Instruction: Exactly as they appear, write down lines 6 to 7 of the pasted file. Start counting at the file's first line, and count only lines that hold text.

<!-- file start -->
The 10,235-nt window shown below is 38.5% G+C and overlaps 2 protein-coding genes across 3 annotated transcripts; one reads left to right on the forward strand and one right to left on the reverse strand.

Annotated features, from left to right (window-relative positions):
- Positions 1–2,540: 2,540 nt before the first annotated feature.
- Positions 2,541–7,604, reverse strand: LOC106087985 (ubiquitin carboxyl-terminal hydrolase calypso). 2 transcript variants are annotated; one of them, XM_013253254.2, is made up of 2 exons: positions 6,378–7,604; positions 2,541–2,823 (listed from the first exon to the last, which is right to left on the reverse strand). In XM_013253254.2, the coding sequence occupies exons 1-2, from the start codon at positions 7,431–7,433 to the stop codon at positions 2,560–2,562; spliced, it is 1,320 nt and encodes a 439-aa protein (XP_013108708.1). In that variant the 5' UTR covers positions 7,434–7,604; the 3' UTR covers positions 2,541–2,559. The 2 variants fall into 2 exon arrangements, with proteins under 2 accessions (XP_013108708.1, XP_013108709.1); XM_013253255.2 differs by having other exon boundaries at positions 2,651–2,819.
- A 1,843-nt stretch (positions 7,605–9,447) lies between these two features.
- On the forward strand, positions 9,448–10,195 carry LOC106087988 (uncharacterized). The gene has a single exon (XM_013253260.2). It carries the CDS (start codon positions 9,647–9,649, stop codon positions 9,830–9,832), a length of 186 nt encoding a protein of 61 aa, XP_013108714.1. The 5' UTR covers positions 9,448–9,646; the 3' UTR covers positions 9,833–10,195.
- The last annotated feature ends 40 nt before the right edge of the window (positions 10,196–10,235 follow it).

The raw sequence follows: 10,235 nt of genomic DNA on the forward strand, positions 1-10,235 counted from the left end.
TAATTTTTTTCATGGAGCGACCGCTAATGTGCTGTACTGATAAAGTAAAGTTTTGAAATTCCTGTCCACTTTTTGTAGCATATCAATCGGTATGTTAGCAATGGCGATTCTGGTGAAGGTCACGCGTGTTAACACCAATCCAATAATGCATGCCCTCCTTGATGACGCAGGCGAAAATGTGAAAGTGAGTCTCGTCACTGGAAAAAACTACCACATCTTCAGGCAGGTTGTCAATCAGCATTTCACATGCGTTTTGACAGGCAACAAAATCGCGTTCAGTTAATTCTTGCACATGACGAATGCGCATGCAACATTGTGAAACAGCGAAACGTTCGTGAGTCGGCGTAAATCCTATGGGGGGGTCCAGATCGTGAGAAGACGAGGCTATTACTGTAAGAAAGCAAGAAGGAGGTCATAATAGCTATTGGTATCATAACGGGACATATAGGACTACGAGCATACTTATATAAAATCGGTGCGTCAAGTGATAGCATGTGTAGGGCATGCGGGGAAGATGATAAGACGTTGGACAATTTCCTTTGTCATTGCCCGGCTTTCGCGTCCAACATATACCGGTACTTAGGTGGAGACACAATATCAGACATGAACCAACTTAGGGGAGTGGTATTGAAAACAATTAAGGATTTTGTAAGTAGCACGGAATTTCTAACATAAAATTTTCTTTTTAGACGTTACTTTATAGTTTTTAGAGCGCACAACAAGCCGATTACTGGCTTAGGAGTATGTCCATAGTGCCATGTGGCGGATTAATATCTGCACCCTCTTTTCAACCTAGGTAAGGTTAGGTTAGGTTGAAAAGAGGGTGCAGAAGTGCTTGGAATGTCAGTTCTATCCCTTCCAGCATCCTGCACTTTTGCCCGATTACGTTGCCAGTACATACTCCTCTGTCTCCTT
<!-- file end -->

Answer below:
- On the forward strand, positions 9,448–10,195 carry LOC106087988 (uncharacterized). The gene has a single exon (XM_013253260.2). It carries the CDS (start codon positions 9,647–9,649, stop codon positions 9,830–9,832), a length of 186 nt encoding a protein of 61 aa, XP_013108714.1. The 5' UTR covers positions 9,448–9,646; the 3' UTR covers positions 9,833–10,195.
- The last annotated feature ends 40 nt before the right edge of the window (positions 10,196–10,235 follow it).